European Commission shares its action plan to phase out animal testing

By Kirsty Doolan

- Last updated on GMT

The European Commission has introduced a new roadmap to fully phase out animal testing in Europe (Image: Getty)
The European Commission has introduced a new roadmap to fully phase out animal testing in Europe (Image: Getty)

Related tags Animal testing European commission legislation Animal testing alternatives Animal testing ban Cosmetics European union Regulation REACH

In response to the European Citizens' Initiative (ECI) ‘Save Cruelty-free Cosmetics’, the Commission has outlined a roadmap to help further reduce animal testing, but activists say it’s not good enough.

The European Commission was presented with the European Citizens' Initiative (ECI) ‘Save Cruelty-Free Cosmetics – Commit to a Europe without Animal Testing​' in January this year and has now responded by outlining three main initiatives on how it plans to further reduce animal testing.

Its new roadmap includes actions to protect and strengthen the cosmetics animal testing ban; a plan to transform EU chemicals legislation; and the aim of modernising science in the EU.

Testing on animals for the purpose of cosmetic ingredients has been banned in the EU since March 2009 and in March 2013 another ban was enforced to ensure cosmetic ingredients not be tested elsewhere in the world, too.

However, this legislation is not entirely straightforward. As many animal charities and cosmetics brands have pointed out, to meet the requirements of another law, the EU’s REACH chemicals regulation safety tests, animals testing still be carried out. 

The contradictions between these two pieces of legislation are currently being assessed in two cases ​before the Court of Justice of the European Union. The Commission will consider the outcome of the cases before making any potential changes to legislation.

Reducing and eliminating animal testing

As part of its commitment to reducing and potentially eliminating animal testing in the context of chemicals legislation, the Commission now says it “will work together with all relevant parties on a roadmap towards chemical safety assessments that are free from animal testing.”

The roadmap will “serve as a guiding framework for future actions and initiatives aimed at reducing and ultimately eliminating animal testing in the context of chemicals legislation within the European Union.”

The Commission is also proposing to initiate research, education and training to accelerate the reduction of animal testing. It said it will potentially coordinate with Member States and national authorities in this field, to offer exploratory workshops and new training initiatives for early-career scientists.

Although it firmly says that it “does not share the view that a legislative proposal is required to reach the goal of phasing out the use of animals in research, training and education​,” it adds that it will continue to strongly support the development of alternative approaches with appropriate funding.

Experimentation on animals has no place in modern society​”

ECIs allow EU citizens to invite the Commission to propose legal action. For the European Commission to consider the request, a minimum of one million signatures need to be gathered from citizens across at least seven EU Member States.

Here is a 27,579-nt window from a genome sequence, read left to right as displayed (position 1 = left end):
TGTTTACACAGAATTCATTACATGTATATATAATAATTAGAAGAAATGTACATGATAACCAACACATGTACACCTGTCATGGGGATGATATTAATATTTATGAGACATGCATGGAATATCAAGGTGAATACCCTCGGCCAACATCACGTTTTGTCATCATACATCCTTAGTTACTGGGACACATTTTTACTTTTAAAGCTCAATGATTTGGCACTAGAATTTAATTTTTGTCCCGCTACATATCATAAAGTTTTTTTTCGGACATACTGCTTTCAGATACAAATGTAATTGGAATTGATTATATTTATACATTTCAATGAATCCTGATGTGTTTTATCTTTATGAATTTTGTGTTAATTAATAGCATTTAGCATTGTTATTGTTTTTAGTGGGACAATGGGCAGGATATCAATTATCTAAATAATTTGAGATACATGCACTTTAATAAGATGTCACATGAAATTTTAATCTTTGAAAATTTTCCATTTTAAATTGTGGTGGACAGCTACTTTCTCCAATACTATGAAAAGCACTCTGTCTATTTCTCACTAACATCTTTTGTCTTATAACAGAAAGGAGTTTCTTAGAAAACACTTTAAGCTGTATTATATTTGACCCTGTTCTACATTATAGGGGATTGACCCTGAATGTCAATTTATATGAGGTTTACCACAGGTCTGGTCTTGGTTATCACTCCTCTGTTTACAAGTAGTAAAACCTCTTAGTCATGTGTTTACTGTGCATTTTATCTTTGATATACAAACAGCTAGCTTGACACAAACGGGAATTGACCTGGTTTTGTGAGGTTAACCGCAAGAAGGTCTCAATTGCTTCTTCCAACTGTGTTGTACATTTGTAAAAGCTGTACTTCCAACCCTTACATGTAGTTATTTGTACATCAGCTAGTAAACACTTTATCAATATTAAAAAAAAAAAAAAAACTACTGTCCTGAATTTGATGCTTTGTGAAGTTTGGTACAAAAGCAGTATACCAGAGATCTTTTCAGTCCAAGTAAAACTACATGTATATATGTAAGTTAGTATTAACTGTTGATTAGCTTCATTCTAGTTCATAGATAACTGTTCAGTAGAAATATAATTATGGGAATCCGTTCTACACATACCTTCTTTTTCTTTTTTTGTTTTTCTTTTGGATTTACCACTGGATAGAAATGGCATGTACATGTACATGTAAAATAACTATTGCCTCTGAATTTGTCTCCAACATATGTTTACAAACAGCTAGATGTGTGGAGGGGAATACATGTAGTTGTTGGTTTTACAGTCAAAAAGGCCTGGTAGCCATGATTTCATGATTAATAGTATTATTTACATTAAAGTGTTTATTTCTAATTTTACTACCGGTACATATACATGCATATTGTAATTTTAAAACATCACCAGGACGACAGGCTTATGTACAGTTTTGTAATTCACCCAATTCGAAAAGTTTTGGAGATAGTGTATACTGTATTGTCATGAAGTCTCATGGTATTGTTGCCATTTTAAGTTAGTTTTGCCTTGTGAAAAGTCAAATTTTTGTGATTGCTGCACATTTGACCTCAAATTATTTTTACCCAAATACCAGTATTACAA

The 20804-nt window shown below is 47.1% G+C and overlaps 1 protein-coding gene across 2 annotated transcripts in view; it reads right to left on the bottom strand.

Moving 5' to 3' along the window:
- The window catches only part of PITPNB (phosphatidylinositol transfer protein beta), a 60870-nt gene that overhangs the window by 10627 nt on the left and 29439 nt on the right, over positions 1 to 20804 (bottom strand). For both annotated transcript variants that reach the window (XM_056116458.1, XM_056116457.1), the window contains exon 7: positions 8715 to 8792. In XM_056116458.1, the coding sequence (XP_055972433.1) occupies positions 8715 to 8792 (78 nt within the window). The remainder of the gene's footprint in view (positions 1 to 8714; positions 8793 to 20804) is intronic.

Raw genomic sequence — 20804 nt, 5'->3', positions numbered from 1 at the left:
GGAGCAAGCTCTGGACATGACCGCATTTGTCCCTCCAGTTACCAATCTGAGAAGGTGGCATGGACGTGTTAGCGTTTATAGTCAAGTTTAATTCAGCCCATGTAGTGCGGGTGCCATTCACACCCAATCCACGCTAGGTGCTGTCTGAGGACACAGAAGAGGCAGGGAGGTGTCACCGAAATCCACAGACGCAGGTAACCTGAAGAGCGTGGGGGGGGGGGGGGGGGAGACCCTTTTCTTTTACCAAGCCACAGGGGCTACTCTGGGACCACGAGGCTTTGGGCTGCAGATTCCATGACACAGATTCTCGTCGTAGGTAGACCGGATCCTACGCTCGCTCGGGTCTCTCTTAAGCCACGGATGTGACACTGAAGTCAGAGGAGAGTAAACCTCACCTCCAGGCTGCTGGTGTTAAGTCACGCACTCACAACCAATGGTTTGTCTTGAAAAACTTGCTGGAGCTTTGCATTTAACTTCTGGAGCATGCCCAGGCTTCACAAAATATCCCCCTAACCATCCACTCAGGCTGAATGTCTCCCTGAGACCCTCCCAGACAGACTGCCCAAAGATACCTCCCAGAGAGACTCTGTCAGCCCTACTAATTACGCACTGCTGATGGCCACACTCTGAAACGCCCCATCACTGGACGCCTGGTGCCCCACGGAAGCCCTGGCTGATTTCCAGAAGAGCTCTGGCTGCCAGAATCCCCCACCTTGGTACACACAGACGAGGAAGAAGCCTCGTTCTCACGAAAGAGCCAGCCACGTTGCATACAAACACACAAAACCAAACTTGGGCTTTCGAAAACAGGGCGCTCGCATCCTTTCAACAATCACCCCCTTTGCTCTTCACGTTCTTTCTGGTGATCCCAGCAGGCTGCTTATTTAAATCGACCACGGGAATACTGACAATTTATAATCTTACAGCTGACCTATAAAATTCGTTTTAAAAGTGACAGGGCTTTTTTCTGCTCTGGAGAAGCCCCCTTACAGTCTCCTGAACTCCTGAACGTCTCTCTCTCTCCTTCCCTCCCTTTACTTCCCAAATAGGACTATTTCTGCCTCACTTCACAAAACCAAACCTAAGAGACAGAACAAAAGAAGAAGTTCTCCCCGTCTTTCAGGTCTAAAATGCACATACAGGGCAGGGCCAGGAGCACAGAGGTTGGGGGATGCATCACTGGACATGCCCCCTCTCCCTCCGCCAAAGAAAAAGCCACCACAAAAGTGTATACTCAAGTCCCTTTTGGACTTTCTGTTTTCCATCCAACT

The organisers of the ECI for Save Cruelty-Free Cosmetics ​collected 1,217,916 signatures of support between 31 August 2021 and 31 August 2022. 

The ECI was supported by many cosmetics companies too, including Unilever, Lush and The Body Shop.

It is the fifth successful initiative concerning animal welfare or the environment.

Chair of the ECI organising committee, Sabrina Engel said: “The people of Europe have made it clear that experimentation on animals has no place in our modern society. While we welcome positive actions to replace the use of animals in experiments and chemicals tests, we wholly condemn the Commission for failing to end the suffering of thousands of animals used in cosmetics tests."

Engel stated that the Commission must now propose meaningful changes to existing legislation and policies to set member states, regulators, and assessment bodies on the path to phasing out all uses of animals in laboratories. 

CEO at NGO Cruelty Free international, Michelle Thew, said: “While we welcome positive actions to replace the use of animals in experiments and chemicals tests, it is outrageous that the cosmetics testing ban that we fought so hard for, and European citizens voted to protect, is being made effectively meaningless.

She continued: “The European Commission has ignored the demands of 1.2 million people and condemned more animals to needlessly suffer in the name of beauty. The people of Europe have made it clear that experimentation on animals has no place in modern society, whether for cosmetics or any other product​.”

Beauty companies like Unilever who heavily supported the ECI, also feel the Commission could be doing more to prevent animal testing. Unilever’s Global Head of Safety, Environmental and Regulatory Sciences, Dr Julia Fentem, said: “The EU’s ban on animal testing for cosmetics was a pioneering step when it launched and we welcome the European Commission's commitment to continue phasing out animal testing in response to the ECI.”

“However, the failure to uphold the cosmetics animal testing ban, which received such incredible support from citizens across Europe, is shocking and difficult to justify,” ​she adds. “Consequently, the struggle to save cruelty-free cosmetics through enabling regulatory adoption of modern non-animal safety science must continue​.”


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